Empress and concubines

Contrary to popular belief there was only one Empress, but the Emperor would also have many concubines, often hundreds if not thousands. This system ensured there were plenty of sons for the Emperor to choose from as his successor. If the Empress bore him sons they were the most likely candidates, but in the early times of disease and misadventure the continuation of the dynasty required many alternatives to be available just in case. A son born to a concubine received the same status as the Empress's sons.

The Confucian doctrine of due deference to the family hierarchy requires that a person is always junior to his parents and must obey them in all things. This made the Dowager Empress (the mother of the Emperor even if a concubine) immensely powerful, particularly for Emperors in their youth who must obey their every wish. For more on the position of Imperial women see our long section.

Ming dynasty, Forbidden City, furniture, Beijing
Hall of Central Harmony (Zhong hedian) at the Forbidden City, Beijing

Imperial succession

An Emperor could not be succeeded by an uncle, this rule helped save China from turmoil as the Emperor usually had many brothers. He would not usually be succeeded by a brother, but there have been notable exceptions. The rule was that a son, or failing that a nephew should succeed him - he must come from the next generation. When a nephew was chosen the Emperor's father was effectively sidelined and was subject to his son's rule. This created great difficulties particularly at the end of the Qing dynasty when a series of emperors died young.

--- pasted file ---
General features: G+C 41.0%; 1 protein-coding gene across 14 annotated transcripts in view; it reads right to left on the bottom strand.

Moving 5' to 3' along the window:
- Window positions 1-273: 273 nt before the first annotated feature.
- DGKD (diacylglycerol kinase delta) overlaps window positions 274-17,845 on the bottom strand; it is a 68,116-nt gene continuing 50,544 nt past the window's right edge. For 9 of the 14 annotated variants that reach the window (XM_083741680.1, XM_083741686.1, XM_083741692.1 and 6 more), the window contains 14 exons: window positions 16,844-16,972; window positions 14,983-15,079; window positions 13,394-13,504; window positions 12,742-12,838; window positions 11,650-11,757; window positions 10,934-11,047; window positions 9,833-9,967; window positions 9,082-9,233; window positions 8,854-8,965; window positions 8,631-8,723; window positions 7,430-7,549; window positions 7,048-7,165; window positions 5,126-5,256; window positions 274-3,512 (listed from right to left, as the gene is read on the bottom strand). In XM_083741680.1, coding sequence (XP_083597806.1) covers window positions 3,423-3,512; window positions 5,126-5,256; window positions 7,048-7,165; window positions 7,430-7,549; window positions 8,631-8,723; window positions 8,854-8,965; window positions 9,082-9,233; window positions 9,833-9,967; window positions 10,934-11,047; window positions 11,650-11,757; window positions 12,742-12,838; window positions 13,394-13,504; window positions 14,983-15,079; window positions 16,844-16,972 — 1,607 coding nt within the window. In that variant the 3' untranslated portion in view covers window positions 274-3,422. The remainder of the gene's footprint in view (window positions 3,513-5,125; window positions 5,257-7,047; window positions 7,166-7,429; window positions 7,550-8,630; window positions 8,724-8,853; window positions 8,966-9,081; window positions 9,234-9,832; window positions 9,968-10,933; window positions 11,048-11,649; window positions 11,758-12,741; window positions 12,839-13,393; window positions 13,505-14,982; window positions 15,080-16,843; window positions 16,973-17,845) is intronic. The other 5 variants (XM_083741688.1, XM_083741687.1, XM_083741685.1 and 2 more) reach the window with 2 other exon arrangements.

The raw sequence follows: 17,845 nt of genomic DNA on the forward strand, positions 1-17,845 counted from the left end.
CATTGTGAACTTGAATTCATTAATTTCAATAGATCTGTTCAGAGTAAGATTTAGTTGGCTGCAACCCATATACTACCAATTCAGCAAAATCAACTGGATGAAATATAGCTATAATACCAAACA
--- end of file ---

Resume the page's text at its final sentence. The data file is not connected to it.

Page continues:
Benign dictatorship

It was Plato who wrote that Socrates believed the ideal form of government is not democracy but benign dictatorship under a Philosopher King . The leader rules absolutely but only in the best interests of the people. The ruler surrounds himself with wise advisers and chooses the best policy. He can make strategic decisions for the long-term without worrying about short-term unpopularity. This was the system that the Jesuits believed that they had found when they arrived in China in the early 17th century. Great European thinkers such as Leibniz heard these reports and embraced the Chinese system of government as the most enlightened in the world.

The weakness of such a system is that should an emperor not act benignly he is much less easy to remove from office than in a democracy, it usually took a long, bloody rebellion to end a dynasty.

Ming dynasty, Forbidden City, view, Beijing
View of the Forbidden City, Beijing from the peak of Jingshan Hill

Centralized rule